Elizabeth Bradley, head of Branford College and the Brady-Johnson Professor of Grand Strategy, will leave Yale at the end of this academic year to serve as the president of Vassar College, according to a Jan. 11 email from University President Peter Salovey.
In an email to the News, Bradley noted that while the decision to leave Yale was hard, she is excited about helping to “shape the future of Vassar.”
In addition to her position at Branford — which she has led since 2011 — Bradley, a professor of public health, also serves as faculty director of the Global Health Leadership Institute which she founded in 2009. Under her leadership, Yale also launched the Global Health Scholars, an interdisciplinary undergraduate program that combines coursework and field practice.
“I really enjoy my job and love Yale,” Bradley said. “I have been contacted for jobs like this one several times in the past few years but I never pursued them. I was waiting I think for the right organization to come around, where I felt I could really make an important contribution. Vassar College is that organization.”
She added that much like at Yale, students at Vassar are “independent, critical thinkers.” Additionally, Bradley stated she is attracted to Vassar College’s model of shared governance where the faculty members are engaged in the leadership of the college, and its deep commitment to diversity and inclusion.
Bradley came to Yale 25 years ago as a doctoral student in health economics after receiving her bachelor’s degree from Harvard and master’s of business administration from the University of Chicago. In his email, Salovey praised her as a champion of innovation and interdisciplinary collaboration.
“She has enriched immeasurably the life of our campus community and will be missed as a visionary researcher, beloved teacher, wise mentor, trusted leader and invaluable colleague,” Salovey wrote.
In an email to the News, John Gaddis, history professor and former director of Yale’s Grand Strategy Program, noted that Bradley has been an important contributor to the program.
According to Gaddis, though Bradley has only been the director for a year, she has brought to the program a “clear demonstration” that the principles of grand strategy apply widely across different professions, not just in military and diplomatic fields. Additionally, she recruited a group of younger professors into the program and organized an alumni network of almost 500 students, a substantial number of whom returned to Yale last fall for the program’s first reunion in many years.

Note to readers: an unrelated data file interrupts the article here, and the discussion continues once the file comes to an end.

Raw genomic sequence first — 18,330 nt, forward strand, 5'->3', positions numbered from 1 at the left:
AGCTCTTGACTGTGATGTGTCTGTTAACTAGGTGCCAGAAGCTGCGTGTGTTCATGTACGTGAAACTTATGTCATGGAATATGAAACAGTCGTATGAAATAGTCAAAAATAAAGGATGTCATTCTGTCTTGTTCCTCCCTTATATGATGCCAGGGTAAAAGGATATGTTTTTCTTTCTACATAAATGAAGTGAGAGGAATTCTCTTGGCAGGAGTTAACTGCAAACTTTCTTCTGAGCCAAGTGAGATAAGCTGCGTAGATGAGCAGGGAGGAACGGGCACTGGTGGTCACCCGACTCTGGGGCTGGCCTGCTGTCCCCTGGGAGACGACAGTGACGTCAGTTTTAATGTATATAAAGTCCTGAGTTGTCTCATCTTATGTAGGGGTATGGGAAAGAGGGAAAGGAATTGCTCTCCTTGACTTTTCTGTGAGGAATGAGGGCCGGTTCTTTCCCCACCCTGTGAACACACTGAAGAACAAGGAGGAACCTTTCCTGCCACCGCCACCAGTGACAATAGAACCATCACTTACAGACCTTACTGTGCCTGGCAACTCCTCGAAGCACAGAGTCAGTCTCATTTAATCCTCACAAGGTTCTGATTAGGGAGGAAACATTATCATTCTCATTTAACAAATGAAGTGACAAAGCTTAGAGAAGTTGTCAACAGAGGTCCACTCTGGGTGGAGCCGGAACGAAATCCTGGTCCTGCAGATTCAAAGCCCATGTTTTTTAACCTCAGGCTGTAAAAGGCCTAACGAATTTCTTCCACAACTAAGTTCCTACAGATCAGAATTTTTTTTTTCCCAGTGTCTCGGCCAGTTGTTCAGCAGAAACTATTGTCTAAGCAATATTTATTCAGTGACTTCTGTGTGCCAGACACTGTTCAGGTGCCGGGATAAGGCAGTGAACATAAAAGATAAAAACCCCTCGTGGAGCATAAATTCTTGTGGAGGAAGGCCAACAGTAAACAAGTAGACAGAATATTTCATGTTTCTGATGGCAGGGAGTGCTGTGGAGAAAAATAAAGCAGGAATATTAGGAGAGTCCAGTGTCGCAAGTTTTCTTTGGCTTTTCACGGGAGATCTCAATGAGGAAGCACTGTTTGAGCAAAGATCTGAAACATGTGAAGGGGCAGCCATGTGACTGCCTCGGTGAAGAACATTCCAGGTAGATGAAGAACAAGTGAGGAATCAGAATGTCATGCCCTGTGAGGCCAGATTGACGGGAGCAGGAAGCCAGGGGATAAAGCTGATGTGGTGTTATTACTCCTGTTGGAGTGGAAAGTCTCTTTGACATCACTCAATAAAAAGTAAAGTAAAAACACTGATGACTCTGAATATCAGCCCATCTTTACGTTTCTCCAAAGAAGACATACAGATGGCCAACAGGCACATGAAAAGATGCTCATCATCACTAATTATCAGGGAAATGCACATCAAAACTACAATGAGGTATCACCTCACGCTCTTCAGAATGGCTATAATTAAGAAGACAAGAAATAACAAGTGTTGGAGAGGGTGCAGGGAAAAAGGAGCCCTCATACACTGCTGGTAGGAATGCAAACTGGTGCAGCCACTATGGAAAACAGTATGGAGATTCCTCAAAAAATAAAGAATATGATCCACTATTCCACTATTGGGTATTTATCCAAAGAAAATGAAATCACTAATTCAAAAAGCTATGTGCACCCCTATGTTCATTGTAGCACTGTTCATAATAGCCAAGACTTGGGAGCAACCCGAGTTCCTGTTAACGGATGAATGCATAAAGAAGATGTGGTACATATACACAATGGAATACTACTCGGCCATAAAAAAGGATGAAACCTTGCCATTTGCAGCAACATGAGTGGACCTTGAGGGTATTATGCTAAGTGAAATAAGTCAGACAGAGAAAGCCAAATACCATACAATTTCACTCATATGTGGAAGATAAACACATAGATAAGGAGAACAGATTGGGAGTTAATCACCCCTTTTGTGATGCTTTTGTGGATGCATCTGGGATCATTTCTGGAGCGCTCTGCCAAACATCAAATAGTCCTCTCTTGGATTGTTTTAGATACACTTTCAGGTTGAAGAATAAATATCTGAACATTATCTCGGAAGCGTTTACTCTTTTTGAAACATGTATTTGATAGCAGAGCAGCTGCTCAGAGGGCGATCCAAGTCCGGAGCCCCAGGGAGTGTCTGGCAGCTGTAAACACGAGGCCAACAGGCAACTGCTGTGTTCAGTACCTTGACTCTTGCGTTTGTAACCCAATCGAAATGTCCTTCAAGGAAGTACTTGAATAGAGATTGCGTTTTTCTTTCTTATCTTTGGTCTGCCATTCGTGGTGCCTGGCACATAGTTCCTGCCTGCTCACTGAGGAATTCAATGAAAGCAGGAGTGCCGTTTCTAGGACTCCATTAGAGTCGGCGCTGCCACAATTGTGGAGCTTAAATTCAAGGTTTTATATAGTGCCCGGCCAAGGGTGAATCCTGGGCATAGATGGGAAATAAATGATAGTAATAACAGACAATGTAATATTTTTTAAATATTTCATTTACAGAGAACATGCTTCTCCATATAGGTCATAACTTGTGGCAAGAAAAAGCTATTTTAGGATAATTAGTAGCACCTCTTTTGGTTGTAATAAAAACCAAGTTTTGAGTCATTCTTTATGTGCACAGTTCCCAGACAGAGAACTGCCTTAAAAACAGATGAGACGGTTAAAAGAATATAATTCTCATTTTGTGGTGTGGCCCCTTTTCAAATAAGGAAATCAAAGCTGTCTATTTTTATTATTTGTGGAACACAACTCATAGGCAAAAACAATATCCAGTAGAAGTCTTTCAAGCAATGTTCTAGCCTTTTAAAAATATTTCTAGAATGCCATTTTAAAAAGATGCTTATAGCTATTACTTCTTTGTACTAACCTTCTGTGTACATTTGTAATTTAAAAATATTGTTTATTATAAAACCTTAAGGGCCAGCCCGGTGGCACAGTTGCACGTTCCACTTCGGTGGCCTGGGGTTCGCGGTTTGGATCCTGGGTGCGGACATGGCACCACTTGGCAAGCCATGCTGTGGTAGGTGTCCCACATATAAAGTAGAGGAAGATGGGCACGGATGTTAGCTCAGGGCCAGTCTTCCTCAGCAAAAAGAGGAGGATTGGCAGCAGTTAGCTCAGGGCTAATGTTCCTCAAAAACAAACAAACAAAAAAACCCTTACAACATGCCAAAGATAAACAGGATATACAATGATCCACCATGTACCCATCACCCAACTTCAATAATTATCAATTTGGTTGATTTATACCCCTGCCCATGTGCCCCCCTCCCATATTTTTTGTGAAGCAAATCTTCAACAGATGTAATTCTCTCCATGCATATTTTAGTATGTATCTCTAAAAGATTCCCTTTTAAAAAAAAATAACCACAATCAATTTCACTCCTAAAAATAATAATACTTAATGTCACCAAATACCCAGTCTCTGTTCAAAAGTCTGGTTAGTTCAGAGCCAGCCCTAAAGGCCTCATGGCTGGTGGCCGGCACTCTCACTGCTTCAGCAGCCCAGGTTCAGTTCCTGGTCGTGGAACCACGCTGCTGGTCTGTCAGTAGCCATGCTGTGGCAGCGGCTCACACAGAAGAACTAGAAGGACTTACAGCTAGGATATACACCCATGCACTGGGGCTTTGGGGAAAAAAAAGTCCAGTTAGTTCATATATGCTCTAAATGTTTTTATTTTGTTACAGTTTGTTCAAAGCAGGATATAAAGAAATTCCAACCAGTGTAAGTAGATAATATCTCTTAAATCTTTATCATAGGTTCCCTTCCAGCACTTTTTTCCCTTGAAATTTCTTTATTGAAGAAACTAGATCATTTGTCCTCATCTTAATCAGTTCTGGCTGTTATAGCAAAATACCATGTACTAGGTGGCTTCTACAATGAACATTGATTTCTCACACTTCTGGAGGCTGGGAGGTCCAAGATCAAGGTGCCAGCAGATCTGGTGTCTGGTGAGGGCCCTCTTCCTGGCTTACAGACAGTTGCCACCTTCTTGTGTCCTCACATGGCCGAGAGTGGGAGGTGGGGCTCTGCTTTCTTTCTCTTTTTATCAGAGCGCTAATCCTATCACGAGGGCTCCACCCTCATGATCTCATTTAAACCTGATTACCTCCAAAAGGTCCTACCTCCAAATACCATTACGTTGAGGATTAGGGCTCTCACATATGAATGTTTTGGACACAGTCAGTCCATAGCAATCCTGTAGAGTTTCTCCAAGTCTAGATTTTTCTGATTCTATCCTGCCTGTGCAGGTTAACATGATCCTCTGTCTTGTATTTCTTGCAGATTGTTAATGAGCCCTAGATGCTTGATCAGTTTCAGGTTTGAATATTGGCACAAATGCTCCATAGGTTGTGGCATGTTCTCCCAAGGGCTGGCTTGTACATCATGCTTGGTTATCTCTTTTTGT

“In short, the program needed fresh leadership, and professor Bradley provided it,” Gaddis said.
Michael Skonieczny, the executive director of the Global Health Leadership Institute, praised Bradley for her “tremendous impact” on global health at Yale through the Global Health Leadership Institute. He noted her contributions to renewing the global health concentration at the School of Public Health including the creation of the first undergraduate program in global health education at Yale and supporting the launch of research and programs in noncommunicable diseases, mental health, early childhood development and human resources.
Dean of the School of Public Health Paul Cleary said Bradley’s departure is a “huge loss” for the school and Yale in general, but added that the position at Vassar is an incredible opportunity and Bradley is a “wonderful person” to take on the leadership of the college.
Besides Bradley’s academic leadership, Salovey noted her dedication to undergraduate life at Yale, citing in particular her role in helping students start the Branford Tea Room — a technology-free zone that hosts regular gatherings — strengthening the graduate affiliates program and “generally nourishing Branford’s strong sense of community.”
“In Branford, she did a fabulous job. She was a real force in the Council of Heads and took really strong leadership positions on various committees,” said Yale College Dean Jonathan Holloway. “She was an advocate amongst the college heads for the colleges and was a great ambassador to the Yale community. I just know that she gave her all to that college.”
Students interviewed spoke highly of Bradley’s contributions to the Yale community, both as a professor and college head.
Salaar Shaikh ’17, one of Bradley’s former students in Grand Strategy, referred to Bradley as a “gifted teacher” with a unique ability to communicate complex ideas with top thinkers and practitioners and also debate them out with students.
“She’s also extremely approachable despite how qualified she is and also how busy she is — it’s incredible how she can run Grand Strategy, run Branford, teach at the [School of Public Health] and take part in all the conferences [and] symposia she runs,” Shaikh said.
At Vassar, Bradley will succeed Catharine Hill GRD ’85, an alumni fellow of the Yale Corporation since 2013, who stepped down from the Vassar presidency last year after a decade of service.
Founded in 1861, Vassar College is a private liberal arts college with a total undergraduate enrollment of just under 2,500 students. Yale and Vassar have a storied history: in 1966, Yale proposed that Vassar, which was then a women’s college, sell its campus and relocate its students to Prospect Hill. The two institutions explored the merger through 1966 until it was rejected by Vassar trustees in November 1967. However, just two years later, in the fall of 1969, both schools embraced coeducation.
According to Salovey’s email, the Yale community will be kept abreast of plans for identifying successors to oversee the many areas of the University that Bradley has been involved with.
This article was updated to reflect the version that ran in print on Jan. 16, 2017.